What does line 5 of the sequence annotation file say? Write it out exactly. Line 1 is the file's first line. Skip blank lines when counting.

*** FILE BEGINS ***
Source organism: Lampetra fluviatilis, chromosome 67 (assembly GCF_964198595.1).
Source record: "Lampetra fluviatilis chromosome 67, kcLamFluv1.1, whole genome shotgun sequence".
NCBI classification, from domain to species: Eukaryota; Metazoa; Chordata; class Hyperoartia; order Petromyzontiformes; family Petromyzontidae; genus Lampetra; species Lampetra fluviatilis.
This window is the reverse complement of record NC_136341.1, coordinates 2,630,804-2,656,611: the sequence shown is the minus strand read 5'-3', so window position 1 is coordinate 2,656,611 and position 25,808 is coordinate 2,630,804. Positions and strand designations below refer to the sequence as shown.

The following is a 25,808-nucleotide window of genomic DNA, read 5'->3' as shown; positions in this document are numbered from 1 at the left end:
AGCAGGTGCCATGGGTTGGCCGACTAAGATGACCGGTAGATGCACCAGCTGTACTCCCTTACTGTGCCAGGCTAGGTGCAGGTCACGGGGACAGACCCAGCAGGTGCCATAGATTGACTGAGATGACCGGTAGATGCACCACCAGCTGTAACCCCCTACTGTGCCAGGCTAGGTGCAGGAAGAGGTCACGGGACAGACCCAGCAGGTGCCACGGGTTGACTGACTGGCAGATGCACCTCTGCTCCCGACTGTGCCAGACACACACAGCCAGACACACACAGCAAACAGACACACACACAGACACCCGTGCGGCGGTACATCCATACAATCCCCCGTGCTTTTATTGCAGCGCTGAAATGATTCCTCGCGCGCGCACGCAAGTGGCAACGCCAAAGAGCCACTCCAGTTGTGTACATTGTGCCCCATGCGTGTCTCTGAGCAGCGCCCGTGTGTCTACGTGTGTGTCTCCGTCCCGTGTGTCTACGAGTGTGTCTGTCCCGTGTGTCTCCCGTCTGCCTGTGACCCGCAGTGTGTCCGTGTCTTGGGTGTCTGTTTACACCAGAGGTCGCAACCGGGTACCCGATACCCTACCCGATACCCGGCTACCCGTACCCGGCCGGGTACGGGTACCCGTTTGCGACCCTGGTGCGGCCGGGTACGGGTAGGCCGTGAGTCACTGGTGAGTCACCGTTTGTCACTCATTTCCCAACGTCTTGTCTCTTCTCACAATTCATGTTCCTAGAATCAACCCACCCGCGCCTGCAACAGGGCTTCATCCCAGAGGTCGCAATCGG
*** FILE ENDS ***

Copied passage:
The following is a 25,808-nucleotide window of genomic DNA, read 5'->3' as shown; positions in this document are numbered from 1 at the left end: